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By: Baroness Mistress Arwen Evaine ferch Rhys ap Gwynedd,
Guildmistress, East Kingdom Soothsayers' Guild

In olden times in rural Norway, if a person or animal got sick, the closest one came to a doctor was usually a folk healer, such as the Wise Woman, or a SEIÐKONA/SEIÐ MANN (a kind of Wise Woman or Wise Man who was trained in shamanistic trance Voyaging). What we today call a "medical doctor" is considered a "scholarly doctor" who practiced "lærd medisin", "learned medicine". Halfway between these two were the practitioners of "signature medicine", who used herbs and techniques mimicking the ailment...for example, using yellow herbs to treat jaundice. Folk healers have practiced in Norway from prehistory into the 20th century; the "signature doctors" were popular primarily in the post-Hildegarde of Bingen times into the 19th century. Modern medicine only came to rural Norway in the late 19th-20th centuries.

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The modern doctor has a tremendous wealth of tools and techniques to aid him in diagnosis. The "signature doctor" examined the patient using only his own senses and experience. The folk healer, however, also resorted to various soothsaying techniques in order to determine what ailed his or her patient. Chief among these was støyping ("casting"; pronounced "stöy-ping"), in which the healer melted some lead (the best was that "liberated" from a church window) in a crucible. The patient held a bowl of water over the affected or ailing portion of his/her body, and the healer placed a large round slice of knekkebrød ("snapping-bread"; like modern Wasa bread) which had a hole in its center over the bowl, like a cover or lid. (Incidentally, one can still buy these wheels of (Swedish-made) knekkebrød (which they call knäckebröd) in gourmet stores.) When the lead is molten, the Wise Woman (folk healers in Norway were almost always women) carefully poured a thin stream of the metal through the hole in the bread into the water. The bread keeps droplets of boiling water from splashing on the patient's body (a good thing) and steam from rushing up into the healer's face (another good thing). When the spluttering noises have stopped, the healer can then remove the knekkebrød, which is generally none the worse for wear (and can be served up at the next meal) and peers into the bowl. She examines the forms taken by the bits of lead, and where they lie in the bowl. In this respect, støyping is a lot like tasseomancy (tea leaf or coffee ground reading). When the appropriate diagnosis is reached, the healer can then proceed with the treatment.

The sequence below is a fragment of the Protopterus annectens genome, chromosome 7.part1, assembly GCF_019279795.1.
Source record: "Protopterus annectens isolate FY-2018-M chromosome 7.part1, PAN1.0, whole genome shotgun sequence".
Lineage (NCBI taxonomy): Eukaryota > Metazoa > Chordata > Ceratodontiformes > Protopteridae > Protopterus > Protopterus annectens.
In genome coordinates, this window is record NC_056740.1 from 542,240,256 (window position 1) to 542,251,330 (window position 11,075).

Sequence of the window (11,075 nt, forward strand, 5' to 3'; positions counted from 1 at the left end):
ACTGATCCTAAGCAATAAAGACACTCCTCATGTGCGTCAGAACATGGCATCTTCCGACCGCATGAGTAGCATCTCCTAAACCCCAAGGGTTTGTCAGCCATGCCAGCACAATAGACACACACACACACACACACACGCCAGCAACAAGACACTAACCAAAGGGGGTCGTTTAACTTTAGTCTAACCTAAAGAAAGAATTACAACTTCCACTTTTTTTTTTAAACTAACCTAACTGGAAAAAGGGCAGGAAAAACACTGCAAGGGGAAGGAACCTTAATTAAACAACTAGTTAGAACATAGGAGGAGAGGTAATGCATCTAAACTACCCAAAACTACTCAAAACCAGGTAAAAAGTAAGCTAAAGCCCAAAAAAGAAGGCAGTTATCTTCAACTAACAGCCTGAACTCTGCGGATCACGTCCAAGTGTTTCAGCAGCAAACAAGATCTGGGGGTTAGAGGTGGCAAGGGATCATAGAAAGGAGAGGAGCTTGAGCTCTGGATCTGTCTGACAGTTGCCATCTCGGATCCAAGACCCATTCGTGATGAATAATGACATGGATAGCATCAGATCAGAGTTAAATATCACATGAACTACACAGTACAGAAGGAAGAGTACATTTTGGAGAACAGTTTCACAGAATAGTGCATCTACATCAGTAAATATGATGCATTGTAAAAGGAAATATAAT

Other forms of divination used in medical diagnosis include omens (especially the cries of owls, bird and/or insect flight patterns, and "supernatural lights"), scrying (usually with flame), or by simple "yes-no" queries like the famous "he loves me, he loves me not" daisy technique.

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If a supernatural cause for the disease was detected, this was important. Both "signature doctors" and today's "academic" doctors have tended to ignore an illness caused by the stars, a curse, a deity, a malign spirit, or by a witch with an attitude problem and an axe to grind...though the "signature" doctors did recognize and treat "evil eye". Treatments might involve herbs, water, certain stones, tree resin/tar, insects (or their products), animals (or their products), or spellcraft, or a combination of the above.

There is a great deal of information on traditional Norse medical diagnosis and treatment of illnesses, but almost nothing is written in the English language. Among the authors documenting these practices are Nils Lid, Ingjald Reichborn-Kjennerud, Per Holck, Olrik & Ellekilde, and Odd Nordland. Mention is also made in some of the Family Sagas.

© 2003 J. Sibley, known in the Society for Creative Anachronism as Arwen Evaine ferch Rhys ap Gwynedd. Used by permission

The author is in the process of writing a scholarly book on traditional Norse "magic medicine"...the herbalism chapter is almost soon as she finishes and sends out the two other book manuscripts she's working on.